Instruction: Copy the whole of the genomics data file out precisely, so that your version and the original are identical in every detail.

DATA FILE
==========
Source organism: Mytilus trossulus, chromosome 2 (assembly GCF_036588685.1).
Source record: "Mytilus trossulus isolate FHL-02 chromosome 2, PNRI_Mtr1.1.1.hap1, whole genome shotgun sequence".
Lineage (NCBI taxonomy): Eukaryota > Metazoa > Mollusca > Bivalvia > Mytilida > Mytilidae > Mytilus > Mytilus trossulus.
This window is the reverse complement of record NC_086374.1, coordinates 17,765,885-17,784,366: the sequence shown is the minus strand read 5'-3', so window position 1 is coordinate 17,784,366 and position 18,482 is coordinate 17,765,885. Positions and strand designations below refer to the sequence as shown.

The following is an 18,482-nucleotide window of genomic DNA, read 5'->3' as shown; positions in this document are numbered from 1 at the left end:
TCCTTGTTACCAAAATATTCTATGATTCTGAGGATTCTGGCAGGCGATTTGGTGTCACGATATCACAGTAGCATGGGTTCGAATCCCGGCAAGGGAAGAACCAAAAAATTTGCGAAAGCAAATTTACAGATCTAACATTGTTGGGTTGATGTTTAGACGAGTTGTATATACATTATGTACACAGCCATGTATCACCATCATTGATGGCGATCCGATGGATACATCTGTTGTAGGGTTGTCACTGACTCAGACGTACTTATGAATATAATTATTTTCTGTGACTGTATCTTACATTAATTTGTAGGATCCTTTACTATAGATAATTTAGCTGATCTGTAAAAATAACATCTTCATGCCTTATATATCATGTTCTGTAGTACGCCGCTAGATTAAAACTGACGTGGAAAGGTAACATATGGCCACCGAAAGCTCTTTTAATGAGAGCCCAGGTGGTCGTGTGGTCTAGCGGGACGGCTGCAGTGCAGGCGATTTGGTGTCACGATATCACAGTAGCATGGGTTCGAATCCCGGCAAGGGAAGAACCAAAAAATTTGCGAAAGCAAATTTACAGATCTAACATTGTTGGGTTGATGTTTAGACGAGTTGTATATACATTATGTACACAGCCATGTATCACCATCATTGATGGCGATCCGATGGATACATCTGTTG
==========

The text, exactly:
Source organism: Mytilus trossulus, chromosome 2 (assembly GCF_036588685.1).
Source record: "Mytilus trossulus isolate FHL-02 chromosome 2, PNRI_Mtr1.1.1.hap1, whole genome shotgun sequence".
Lineage (NCBI taxonomy): Eukaryota > Metazoa > Mollusca > Bivalvia > Mytilida > Mytilidae > Mytilus > Mytilus trossulus.
This window is the reverse complement of record NC_086374.1, coordinates 17,765,885-17,784,366: the sequence shown is the minus strand read 5'-3', so window position 1 is coordinate 17,784,366 and position 18,482 is coordinate 17,765,885. Positions and strand designations below refer to the sequence as shown.

The following is an 18,482-nucleotide window of genomic DNA, read 5'->3' as shown; positions in this document are numbered from 1 at the left end:
TCCTTGTTACCAAAATATTCTATGATTCTGAGGATTCTGGCAGGCGATTTGGTGTCACGATATCACAGTAGCATGGGTTCGAATCCCGGCAAGGGAAGAACCAAAAAATTTGCGAAAGCAAATTTACAGATCTAACATTGTTGGGTTGATGTTTAGACGAGTTGTATATACATTATGTACACAGCCATGTATCACCATCATTGATGGCGATCCGATGGATACATCTGTTGTAGGGTTGTCACTGACTCAGACGTACTTATGAATATAATTATTTTCTGTGACTGTATCTTACATTAATTTGTAGGATCCTTTACTATAGATAATTTAGCTGATCTGTAAAAATAACATCTTCATGCCTTATATATCATGTTCTGTAGTACGCCGCTAGATTAAAACTGACGTGGAAAGGTAACATATGGCCACCGAAAGCTCTTTTAATGAGAGCCCAGGTGGTCGTGTGGTCTAGCGGGACGGCTGCAGTGCAGGCGATTTGGTGTCACGATATCACAGTAGCATGGGTTCGAATCCCGGCAAGGGAAGAACCAAAAAATTTGCGAAAGCAAATTTACAGATCTAACATTGTTGGGTTGATGTTTAGACGAGTTGTATATACATTATGTACACAGCCATGTATCACCATCATTGATGGCGATCCGATGGATACATCTGTTG